The jumping spider family (Salticidae) is one of the coolest spiders in the world, in my opinion.
This family of spiders contains about 5,000 species which makes it the largest family of spiders in the world with about 13% of all spider species.
Most of those species are capable of incredible jumps in both hunting and avoiding threats – relative to their minute size. Jumping spiders are generally recognized by their eye pattern, all the jumping spider species have four pairs of eyes.
The jumping spiders, unlike the other families of spiders, have faces that are roughly rectangular surfaces perpendicular to their direction of motion. In effect this means that their forward-looking, anterior eyes are on “flat faces”.
The large anterior eyes of Salticidae are adapted to detailed, three-dimensional vision for purposes of estimating the range, direction, and nature of potential prey, permitting the spider to direct its attacking leaps with great precision. The anterior lateral eyes, though large, are smaller than the AME and provide a wider forward field of vision.
Two theories are offered to account for the retinal layering. Either the spider uses different layers to examine maximally sharp images of objects at different dis tances; or each layer exploits the sharpest image of distant objects, but for light of different wavelengths. Scientist are not exactly sure. Making this species in particular an enigma of sorts.
Jumping spiders are generally diurnal, active hunters. Their well-developed internal hydraulic system extends their limbs by altering the pressure of body fluid (hemolymph) within them. This enables the spiders to jump without having large muscular legs almost like a grasshopper.
Most jumping spiders can jump several times the length of their bodies. When a jumping spider is moving from place to place, and especially just before it jumps, it tethers a filament of silk (or ‘dragline’) to whatever it is standing on to protect itself if the jump should fail. They are not stupid that is for sure. In fact they are remarkable creatures!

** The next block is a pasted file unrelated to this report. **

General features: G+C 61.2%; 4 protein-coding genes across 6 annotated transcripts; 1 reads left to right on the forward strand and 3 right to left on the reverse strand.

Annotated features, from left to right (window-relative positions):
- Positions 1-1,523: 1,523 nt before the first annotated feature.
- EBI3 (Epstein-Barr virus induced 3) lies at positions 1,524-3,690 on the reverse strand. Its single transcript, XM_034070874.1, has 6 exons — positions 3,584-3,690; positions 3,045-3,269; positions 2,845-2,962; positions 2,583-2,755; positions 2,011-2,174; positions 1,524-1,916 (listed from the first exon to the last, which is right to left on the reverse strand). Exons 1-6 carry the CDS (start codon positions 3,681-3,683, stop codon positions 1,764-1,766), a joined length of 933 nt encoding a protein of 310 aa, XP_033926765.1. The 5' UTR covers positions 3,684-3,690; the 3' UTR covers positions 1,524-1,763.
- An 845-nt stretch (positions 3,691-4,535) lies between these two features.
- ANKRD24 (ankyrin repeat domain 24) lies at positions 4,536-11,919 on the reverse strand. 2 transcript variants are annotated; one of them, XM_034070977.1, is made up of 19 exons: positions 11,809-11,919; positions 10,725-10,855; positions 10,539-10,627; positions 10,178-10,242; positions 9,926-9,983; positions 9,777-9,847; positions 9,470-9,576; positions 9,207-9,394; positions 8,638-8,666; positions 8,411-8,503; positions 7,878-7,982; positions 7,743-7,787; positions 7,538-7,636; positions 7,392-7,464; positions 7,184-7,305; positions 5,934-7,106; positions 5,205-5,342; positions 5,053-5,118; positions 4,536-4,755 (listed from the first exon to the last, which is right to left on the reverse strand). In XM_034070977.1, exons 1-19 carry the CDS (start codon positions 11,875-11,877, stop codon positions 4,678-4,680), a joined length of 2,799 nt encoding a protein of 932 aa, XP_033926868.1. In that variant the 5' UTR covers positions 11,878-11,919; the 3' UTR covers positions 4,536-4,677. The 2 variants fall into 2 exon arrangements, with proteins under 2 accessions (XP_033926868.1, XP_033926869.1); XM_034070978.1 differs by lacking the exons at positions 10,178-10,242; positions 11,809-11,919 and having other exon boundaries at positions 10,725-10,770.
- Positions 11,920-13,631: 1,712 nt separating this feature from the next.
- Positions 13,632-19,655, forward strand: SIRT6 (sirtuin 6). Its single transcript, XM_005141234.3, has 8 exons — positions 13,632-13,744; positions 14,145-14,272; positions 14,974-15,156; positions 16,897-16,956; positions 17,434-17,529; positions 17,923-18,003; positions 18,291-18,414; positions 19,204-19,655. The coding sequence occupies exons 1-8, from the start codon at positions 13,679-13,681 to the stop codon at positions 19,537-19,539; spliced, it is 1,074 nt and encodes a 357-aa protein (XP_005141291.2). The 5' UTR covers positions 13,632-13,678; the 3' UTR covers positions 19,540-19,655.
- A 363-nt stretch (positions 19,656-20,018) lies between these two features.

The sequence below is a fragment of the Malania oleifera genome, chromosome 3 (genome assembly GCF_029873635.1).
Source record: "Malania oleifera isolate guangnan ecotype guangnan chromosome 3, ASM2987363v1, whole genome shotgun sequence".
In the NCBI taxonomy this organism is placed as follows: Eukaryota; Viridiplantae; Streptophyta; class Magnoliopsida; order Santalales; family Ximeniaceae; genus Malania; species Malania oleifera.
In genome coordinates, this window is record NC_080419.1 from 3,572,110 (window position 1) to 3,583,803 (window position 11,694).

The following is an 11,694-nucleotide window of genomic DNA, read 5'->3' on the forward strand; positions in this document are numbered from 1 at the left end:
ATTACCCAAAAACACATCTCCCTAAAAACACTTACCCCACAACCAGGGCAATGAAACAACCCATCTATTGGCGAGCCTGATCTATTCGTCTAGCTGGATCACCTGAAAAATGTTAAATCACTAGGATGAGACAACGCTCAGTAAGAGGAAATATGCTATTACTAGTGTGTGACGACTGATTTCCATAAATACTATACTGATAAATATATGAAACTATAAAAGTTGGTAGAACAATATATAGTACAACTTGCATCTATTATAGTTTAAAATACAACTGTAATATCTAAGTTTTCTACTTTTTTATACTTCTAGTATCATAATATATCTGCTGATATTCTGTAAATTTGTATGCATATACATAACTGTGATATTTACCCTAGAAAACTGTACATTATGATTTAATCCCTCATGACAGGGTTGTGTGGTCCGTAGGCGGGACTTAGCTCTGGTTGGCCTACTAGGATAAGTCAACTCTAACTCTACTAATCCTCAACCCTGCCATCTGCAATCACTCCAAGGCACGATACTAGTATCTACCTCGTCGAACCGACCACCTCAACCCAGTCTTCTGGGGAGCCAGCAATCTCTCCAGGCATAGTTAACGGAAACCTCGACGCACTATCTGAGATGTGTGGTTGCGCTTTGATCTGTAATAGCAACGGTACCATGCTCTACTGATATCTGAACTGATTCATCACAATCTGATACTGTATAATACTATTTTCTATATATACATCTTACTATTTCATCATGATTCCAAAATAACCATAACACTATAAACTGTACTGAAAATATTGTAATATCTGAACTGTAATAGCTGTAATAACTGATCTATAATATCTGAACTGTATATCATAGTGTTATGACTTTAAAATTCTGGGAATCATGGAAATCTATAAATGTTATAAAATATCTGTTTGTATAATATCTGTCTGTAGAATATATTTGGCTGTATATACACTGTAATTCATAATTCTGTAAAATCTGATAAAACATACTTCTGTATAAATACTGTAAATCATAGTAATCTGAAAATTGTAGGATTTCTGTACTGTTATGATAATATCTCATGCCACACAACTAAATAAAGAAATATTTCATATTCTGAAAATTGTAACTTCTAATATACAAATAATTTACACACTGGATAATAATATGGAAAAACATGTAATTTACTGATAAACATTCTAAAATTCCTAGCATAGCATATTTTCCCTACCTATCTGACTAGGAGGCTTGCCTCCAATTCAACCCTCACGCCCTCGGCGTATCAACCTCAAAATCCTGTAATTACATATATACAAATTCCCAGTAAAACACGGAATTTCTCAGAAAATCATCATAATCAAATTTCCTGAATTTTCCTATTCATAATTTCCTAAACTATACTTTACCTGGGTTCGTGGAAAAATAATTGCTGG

See video: Phidippus Carolinensis Jumping Spider Being Cute http://www.youtube.com/watch?v=DsGvT2DYJMc
When it detects potential prey, a jumping spider typically begins orienting itself by swivelling its cephalothorax to bring the anterior median eyes to bear. It then moves its abdomen into line with its cephalothorax. After that, it might spend some time inspecting the object of its attention and determining whether a camouflaged or doubtful item of prey is promising, before it starts to stalk slowly forward. When close enough, the spider pauses to attach a “dragline” of silk, then springs onto the prey.
This species of spider are continually on the move, stopping periodically to look around for prey, which they then stalk immediately. They are extraordinary hunters. They are without a doubt the apex predator of their minute worlds. In some cases taking on prey items 5 times their size.
One undergraduate I talked to recently at Arizona State University says that among all spider species the “Jumping spider in particular are some of the most resourceful, intelligent and dynamic hunters of any known species of spider. Making them absolutely unique.”